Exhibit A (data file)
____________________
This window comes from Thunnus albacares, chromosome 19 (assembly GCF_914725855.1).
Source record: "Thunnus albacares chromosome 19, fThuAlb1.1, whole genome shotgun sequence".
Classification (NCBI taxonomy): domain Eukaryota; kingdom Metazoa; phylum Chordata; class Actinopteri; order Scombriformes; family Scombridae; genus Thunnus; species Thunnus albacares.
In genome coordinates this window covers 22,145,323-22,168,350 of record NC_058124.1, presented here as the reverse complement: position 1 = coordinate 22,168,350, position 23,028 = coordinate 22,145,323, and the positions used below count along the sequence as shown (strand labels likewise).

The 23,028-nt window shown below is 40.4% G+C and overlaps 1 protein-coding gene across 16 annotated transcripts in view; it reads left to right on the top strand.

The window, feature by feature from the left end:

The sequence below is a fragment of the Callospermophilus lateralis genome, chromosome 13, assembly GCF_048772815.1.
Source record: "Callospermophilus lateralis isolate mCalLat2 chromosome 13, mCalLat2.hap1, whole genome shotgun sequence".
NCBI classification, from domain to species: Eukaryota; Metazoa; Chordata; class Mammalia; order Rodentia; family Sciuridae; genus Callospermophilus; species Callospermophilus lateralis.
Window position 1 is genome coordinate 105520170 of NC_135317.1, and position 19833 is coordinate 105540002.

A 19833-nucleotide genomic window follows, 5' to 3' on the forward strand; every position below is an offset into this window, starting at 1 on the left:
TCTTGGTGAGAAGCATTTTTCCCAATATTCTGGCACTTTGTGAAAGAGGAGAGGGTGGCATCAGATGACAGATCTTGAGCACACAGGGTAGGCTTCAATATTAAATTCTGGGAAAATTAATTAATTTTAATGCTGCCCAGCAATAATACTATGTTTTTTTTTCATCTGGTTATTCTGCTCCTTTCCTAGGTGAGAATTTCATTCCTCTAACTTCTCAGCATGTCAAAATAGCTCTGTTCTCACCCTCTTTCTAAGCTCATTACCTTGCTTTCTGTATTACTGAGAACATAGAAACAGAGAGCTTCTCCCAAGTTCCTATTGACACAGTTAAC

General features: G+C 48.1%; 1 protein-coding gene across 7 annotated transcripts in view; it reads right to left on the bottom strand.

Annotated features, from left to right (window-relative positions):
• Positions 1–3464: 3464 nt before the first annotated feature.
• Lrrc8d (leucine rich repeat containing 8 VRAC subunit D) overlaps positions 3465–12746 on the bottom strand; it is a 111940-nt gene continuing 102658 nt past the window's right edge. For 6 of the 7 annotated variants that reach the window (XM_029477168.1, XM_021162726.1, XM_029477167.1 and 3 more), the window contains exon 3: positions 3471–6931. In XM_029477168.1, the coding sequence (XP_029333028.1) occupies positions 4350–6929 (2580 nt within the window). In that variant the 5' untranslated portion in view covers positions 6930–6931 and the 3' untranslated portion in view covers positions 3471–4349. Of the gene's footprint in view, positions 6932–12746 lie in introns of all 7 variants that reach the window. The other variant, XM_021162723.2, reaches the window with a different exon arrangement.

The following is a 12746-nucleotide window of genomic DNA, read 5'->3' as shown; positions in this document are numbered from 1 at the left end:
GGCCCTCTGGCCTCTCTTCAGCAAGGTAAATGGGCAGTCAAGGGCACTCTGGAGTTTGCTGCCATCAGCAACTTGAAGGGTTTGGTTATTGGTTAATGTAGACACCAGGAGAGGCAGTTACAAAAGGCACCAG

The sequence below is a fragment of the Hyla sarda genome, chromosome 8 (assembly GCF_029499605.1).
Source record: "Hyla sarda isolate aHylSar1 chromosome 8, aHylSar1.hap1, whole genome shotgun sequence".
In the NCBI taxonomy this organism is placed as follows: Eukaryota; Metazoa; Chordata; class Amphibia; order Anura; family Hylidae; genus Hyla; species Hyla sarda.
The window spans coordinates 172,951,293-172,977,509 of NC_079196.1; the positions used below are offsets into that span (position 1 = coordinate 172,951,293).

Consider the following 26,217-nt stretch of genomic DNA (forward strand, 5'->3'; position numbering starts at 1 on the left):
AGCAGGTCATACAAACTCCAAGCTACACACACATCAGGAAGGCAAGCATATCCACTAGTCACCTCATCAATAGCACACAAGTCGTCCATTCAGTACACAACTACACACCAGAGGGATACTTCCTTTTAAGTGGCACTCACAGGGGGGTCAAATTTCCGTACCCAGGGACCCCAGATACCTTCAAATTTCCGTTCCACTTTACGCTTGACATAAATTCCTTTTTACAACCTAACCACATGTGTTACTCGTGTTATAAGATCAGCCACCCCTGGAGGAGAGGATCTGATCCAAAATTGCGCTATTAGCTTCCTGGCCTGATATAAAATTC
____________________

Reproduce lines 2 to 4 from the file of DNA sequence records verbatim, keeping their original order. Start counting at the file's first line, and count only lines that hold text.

Source record: "Thunnus albacares chromosome 19, fThuAlb1.1, whole genome shotgun sequence".
Classification (NCBI taxonomy): domain Eukaryota; kingdom Metazoa; phylum Chordata; class Actinopteri; order Scombriformes; family Scombridae; genus Thunnus; species Thunnus albacares.
In genome coordinates this window covers 22,145,323-22,168,350 of record NC_058124.1, presented here as the reverse complement: position 1 = coordinate 22,168,350, position 23,028 = coordinate 22,145,323, and the positions used below count along the sequence as shown (strand labels likewise).